What travelling in Scandinavia taught me about trusting each other
I grew up in Alberta and I’ve been lucky to see so much of the world so far. Last year I visited Europe on Contiki’s Scandinavia trip and it helped me gain a fresh, new perspective on life. I experienced this inherent, public trust in Scandinavia and I’ll never forget it…
Whether you’re selecting your own bottle of beer in a Copenhagen food hall or filling your bag of candy at a pick-and-mix store in Sweden, there’s no one watching over your shoulder. You can borrow expensive board games from the library, unchecked, and families are careful to return it just as they found it.
These small details stood out for me. During my trip I felt so trusted and therefore an obligation to be responsible and look out for everyone else around me. The trip really caused a shift in how I want to live within a city and community. Here’s my story of how travelling through Scandinavia taught me so much about public trust…
My experience at the salad bar
My first experience of Scandinavia’s sense of social responsibility and trust was in Sweden. I stopped in my tracks because laid out in front of us was the most magnificent salad bar. In fact salad bar doesn’t quite do it justice. This was a salad FEAST. An extravagant spread prepared by our benevolent host. We weren’t lounging poolside, gorging ourselves in a budget resort or at a close friend’s home, taking advantage of their abundant generosity. Instead, the salad bar was in the middle of Sweden’s version of a grocery store. There was fresh crab, cheeses, fine-cut meats, devilled eggs and an assortment of pastas. It was all laid out free for us to load into our bowls and justify as ‘salad’.
Once my bowl was loaded up with a melange of carbs and expensive goodies, it was time to assess the financial damages. I fully expected to bring my salad up to a store clerk and have to shamefully turn over my haul to be weighed. But a judgemental staff member was nowhere to be found and instead, we were entrusted with weighing and calculating the cost of our salads ourselves.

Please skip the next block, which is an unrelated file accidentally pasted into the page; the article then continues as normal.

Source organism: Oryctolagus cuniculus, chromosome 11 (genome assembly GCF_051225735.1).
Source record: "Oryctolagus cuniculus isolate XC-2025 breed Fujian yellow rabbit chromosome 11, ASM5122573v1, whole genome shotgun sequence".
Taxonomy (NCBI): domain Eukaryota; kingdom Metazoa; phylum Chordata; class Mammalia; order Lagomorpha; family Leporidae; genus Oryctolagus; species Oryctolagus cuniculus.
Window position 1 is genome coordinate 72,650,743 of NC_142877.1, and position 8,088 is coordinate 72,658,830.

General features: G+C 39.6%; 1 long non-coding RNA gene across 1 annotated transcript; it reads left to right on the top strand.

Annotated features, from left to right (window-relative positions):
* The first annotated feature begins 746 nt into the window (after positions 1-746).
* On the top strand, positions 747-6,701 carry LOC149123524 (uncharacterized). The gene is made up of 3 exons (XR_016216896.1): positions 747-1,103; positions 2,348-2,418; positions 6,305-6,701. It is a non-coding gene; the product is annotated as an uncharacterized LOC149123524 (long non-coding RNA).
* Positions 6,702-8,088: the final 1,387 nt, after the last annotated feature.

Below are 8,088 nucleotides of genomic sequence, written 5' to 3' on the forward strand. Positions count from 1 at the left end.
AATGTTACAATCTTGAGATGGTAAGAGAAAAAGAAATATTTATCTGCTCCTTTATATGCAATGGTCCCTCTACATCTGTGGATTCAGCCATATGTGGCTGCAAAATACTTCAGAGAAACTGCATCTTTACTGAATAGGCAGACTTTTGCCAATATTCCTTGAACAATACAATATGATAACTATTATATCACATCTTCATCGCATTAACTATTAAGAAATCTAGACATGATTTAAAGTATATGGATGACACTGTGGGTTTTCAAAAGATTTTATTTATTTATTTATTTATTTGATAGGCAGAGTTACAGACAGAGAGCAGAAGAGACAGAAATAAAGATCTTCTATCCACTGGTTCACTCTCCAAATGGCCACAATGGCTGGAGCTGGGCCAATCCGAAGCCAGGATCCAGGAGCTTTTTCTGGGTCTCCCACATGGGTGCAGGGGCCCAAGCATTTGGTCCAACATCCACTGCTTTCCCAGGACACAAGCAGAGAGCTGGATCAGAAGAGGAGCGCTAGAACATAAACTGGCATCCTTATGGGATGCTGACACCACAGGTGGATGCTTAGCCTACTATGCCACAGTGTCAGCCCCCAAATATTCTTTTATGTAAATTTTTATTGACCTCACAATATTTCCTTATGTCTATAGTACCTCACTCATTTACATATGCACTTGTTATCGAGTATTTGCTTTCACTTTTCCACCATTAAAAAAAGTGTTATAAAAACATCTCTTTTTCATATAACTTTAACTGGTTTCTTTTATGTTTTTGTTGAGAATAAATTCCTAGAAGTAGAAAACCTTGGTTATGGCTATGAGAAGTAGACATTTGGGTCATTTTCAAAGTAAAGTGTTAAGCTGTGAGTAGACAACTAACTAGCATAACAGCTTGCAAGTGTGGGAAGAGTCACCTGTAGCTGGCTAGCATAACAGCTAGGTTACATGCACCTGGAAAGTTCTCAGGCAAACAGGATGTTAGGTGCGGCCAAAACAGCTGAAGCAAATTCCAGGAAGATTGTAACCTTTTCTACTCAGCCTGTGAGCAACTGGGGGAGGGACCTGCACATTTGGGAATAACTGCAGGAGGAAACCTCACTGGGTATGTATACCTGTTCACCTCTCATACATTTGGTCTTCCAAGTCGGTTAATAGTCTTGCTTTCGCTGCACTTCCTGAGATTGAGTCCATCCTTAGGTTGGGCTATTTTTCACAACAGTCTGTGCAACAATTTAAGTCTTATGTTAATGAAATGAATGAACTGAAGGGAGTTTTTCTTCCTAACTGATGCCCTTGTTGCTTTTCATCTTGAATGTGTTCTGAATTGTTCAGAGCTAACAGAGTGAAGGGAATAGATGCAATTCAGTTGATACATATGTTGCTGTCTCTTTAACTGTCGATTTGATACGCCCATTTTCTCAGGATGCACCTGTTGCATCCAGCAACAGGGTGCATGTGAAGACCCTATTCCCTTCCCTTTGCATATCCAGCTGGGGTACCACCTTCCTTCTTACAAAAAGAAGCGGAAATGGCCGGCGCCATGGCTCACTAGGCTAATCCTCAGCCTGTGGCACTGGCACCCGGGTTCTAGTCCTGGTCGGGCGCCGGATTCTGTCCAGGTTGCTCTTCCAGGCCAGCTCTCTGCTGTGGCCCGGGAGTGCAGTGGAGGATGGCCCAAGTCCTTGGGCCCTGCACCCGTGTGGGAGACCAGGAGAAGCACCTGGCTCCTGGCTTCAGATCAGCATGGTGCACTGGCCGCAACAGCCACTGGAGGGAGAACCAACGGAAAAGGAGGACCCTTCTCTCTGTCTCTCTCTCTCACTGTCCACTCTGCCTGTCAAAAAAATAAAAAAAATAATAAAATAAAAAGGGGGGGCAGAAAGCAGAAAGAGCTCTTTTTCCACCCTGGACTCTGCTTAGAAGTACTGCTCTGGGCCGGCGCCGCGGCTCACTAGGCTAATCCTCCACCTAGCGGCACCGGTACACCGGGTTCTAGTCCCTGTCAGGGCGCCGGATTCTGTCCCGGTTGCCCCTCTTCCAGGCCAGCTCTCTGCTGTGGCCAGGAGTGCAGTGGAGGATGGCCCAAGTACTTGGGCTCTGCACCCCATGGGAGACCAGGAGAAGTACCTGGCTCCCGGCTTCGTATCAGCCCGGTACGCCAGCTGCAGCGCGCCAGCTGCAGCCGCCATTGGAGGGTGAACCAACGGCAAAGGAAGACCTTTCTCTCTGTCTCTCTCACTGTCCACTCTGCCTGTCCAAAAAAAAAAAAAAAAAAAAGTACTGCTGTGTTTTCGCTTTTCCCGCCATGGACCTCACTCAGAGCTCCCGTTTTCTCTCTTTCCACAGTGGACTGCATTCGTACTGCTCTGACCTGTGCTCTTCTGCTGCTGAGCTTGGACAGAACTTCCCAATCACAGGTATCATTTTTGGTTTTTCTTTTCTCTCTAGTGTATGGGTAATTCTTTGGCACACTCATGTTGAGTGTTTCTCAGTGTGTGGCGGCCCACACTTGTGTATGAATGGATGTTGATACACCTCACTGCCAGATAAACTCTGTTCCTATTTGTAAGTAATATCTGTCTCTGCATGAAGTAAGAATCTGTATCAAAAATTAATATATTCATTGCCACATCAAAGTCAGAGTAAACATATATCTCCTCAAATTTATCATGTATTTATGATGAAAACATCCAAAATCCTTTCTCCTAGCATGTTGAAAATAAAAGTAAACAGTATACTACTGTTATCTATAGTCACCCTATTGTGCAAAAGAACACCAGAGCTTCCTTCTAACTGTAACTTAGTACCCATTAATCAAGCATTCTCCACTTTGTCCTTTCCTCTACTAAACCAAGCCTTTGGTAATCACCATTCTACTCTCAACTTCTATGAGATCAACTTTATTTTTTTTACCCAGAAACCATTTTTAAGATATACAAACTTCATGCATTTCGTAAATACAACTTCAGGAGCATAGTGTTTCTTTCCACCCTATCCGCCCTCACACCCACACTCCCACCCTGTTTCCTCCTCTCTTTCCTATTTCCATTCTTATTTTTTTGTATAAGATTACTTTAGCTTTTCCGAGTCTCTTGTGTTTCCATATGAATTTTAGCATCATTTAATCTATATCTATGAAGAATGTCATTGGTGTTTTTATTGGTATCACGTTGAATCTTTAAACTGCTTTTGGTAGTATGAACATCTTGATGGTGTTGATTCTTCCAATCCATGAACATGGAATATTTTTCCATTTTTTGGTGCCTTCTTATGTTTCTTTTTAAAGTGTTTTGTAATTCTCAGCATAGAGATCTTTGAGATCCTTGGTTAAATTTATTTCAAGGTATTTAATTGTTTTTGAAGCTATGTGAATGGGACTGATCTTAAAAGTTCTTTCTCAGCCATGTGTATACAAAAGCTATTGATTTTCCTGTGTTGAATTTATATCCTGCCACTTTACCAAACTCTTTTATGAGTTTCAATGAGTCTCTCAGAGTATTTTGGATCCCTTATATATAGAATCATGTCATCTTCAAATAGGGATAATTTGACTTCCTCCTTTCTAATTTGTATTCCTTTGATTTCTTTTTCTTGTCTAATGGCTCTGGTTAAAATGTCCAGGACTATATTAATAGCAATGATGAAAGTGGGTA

I turned to my Swedish friend shepherding us through the supermarket and ask what was stopping us from weighing the bowl half-full, and filling it up with the most expensive (crab, steak pieces, you get the picture) items afterwards? Certainly, back home, there would be checks and balances to stop people trying to take advantage of the system. Surely, there must be something in place here as well? She gave me a puzzled, condescending look. “That’s just not done here”, she chided, “it would ruin it for everyone else.”
Image source:Johanna Dahlberg / Unsplash
Driving with clocks in Sweden
We then moved on to Falun, Sweden. There’s a regular practice of carrying a small, laminated clock in your vehicle wherever you go. Once parked in a designated stall which limits the duration of the visit, the driver sets the time on the clock and displays it in the window. This way, when the parking attendant comes around, they know exactly how long the car has been parked there for.
My first thought was concerned with gaming the system. How can I judge when the parking attendant comes out, can I artificially set the clock half an hour later to get a little bit more time in my spot? It occurred to me that this thought pattern was very North American. The idea that, given a little freedom, we take advantage of the system as much as possible is very un-Scandinavian.
Image source:Jesper Kronholm / Unsplash
Libraries in Finland
I observed the same kind of friendly, social responsibility in the Oodi Central Library in Helsinki Finland as well. The residents of Helsinki have access to a myriad of services including large-scale screen printing, an impressive library of musical instruments and notably, their board game collection. Star Wars Rebellion the board game is a 145 CAD game. Not cheap by board game standards. However at Oodi, library members were encouraged to take it from the shelves and bring it home to play with their families and friends, no strings attached. They know there aren’t library staff allocated to count the 153 plastic miniatures contained within the box. They simply make sure not to lose any of the pieces so someone else has the opportunity to enjoy the game after them.
What would our public life look like if we adopted a similar public trust? What are we scared of? Travelling to Scandinavia left an indelible impression on me. There are a thousand different ways to show respect and love to one another during challenging, uncertain times. Maybe it takes looking inside ourselves – and across the Atlantic – to grasp some of the finer points of living on this planet together.
Image source:Maximilien T Scharner / Unsplash